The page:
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Getting the most out of Vitamin D

Vit D

Getting the most out of Vitamin D supplementation

According to the National Institute of Health Research, we can easily meet our body’s requirements for vitamin D simply by getting enough sunshine.

Exposing 30% of our unprotected skin (i.e. non-sunscreen coated, unclothed skin) for five to thirty minutes between the hours of 10 a.m. and 3 p.m., three times a week, should do it. The researchers recommended supplementing vitamins A and K simultaneously with vitamin D to improve the therapeutic effect of vitamin D while decreasing potential unwanted side effects of vitamin D taken alone.

  • Doses of around 1,000 IUs per day…

Even doses as high as 2,000 IUs a day in the winter months when you’re not exposed to much sunlight are likely safe; especially when other key nutrients are included, such as vit K, vit A, and magnesium. You can ensure you are getting enough of these by taking a quality multi-vitamin.

  • Don’t Overdose…

Avoid vitamin over-dosing. While it’s clear that previous recommendations of 200 IUs a day is probably too low, until more conclusive research on long term high-dose vitamin D supplementation has been completed, you should avoid taking too much.

  • Get outside…

Unfortunately, it’s not a perfect system, especially in winter months. But sunlight is still the best way for our bodies to make and regulate vit D.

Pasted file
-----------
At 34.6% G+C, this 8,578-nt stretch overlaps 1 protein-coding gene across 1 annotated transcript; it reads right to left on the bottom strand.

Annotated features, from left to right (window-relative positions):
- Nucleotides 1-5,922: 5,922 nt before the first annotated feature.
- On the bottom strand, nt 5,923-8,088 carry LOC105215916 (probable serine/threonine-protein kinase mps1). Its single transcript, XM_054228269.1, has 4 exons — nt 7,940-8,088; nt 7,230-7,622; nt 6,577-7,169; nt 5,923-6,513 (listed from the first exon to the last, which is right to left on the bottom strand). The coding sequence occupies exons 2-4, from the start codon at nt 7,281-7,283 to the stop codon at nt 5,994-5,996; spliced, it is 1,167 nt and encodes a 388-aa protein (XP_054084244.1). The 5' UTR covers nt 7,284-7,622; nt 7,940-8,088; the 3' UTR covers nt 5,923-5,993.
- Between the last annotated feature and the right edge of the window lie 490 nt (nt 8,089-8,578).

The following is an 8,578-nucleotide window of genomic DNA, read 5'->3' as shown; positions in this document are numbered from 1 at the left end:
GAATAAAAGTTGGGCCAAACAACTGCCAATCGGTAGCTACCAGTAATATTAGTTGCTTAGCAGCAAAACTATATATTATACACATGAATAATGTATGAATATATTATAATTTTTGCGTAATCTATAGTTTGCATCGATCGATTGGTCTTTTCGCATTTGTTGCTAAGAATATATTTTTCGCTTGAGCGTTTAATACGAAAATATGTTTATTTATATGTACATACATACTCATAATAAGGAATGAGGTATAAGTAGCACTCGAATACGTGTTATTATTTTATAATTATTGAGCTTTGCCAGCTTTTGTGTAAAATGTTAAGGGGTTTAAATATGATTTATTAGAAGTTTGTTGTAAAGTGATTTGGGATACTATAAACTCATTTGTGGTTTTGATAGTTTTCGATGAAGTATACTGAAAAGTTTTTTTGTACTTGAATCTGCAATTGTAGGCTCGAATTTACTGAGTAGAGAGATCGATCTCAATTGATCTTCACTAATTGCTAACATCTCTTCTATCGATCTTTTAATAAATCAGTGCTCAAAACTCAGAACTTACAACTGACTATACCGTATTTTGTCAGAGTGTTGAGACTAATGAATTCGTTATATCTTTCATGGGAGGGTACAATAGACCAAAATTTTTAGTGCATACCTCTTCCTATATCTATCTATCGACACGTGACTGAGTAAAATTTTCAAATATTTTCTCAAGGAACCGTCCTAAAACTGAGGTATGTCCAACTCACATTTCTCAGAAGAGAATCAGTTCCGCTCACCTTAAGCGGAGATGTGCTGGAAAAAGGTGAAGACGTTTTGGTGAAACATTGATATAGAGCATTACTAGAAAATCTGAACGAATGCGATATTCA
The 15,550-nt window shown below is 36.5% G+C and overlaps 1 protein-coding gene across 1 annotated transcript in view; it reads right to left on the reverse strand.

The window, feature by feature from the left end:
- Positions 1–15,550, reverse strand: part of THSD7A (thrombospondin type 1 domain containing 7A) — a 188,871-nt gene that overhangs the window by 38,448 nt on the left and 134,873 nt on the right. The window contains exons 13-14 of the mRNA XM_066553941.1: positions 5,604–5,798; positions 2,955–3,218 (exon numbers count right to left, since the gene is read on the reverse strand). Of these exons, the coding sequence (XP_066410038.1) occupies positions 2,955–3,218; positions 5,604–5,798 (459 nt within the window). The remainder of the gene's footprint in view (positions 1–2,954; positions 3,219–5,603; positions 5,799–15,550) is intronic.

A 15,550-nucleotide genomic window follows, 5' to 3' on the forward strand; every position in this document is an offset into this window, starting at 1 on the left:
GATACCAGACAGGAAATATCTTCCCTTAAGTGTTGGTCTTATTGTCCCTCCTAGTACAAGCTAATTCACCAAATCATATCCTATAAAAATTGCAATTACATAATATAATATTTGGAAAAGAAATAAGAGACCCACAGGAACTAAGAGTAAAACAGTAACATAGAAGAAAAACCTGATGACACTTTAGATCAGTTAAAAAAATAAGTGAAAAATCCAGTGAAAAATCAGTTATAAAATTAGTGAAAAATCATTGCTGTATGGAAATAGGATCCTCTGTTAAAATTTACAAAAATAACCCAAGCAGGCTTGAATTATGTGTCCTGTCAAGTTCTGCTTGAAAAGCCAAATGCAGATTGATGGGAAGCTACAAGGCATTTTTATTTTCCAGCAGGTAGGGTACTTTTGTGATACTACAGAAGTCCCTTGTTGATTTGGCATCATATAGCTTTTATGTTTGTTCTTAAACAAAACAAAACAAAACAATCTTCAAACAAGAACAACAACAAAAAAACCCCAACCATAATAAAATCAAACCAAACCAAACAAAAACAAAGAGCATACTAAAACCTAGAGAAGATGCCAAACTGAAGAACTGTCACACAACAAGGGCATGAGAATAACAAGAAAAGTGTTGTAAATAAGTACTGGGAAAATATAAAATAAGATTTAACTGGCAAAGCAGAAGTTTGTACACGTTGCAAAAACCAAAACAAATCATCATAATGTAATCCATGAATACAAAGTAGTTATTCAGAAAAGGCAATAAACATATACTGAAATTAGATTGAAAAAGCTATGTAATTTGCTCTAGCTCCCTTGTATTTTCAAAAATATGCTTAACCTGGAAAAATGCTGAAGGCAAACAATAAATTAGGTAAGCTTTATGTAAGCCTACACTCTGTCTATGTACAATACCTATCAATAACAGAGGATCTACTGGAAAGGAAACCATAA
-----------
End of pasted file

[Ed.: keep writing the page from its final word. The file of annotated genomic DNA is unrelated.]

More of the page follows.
• Support vitamin D’s work…

Remember that other nutrients act together with vitamin D. Consume a wide variety of minimally processed foods to help get vitamin D’s nutritional colleagues such as magnesium, vit A, and vit K.

  • Eat your greens and fermented foods…

Dark leafy greens — such as kale, spinach, or Swiss chard — are good sources of vit K1. They’re also high in dietary magnesium. Fermented veggies such as sauerkraut along with eggs, meats (especially organ meats such as liver) and fermented/aged cheeses are good sources of vit K2.

  • Eat the rainbow...

The carotenoid form of vit A is found in colourful fruits and veggies. Eggs, butter, full-fat dairy (such as cheese) and organ meats are also great sources of the active retinol form of vit A.

  • Keep your intestinal flora happy and healthy…

Vitamin K conversion happens in the GI tract. So eat plenty of fermented foods and prebiotic fibre, consider a probiotic supplement, and avoid antibiotics unless absolutely necessary (research has found that broad-spectrum antibiotics can reduce K production by up to 75%).

Recommended Multi mineral and Vitamin complex:

  • USANA Essentials - Mega antioxidant and chelated minerals
  • Natures Best - Multi-Max Original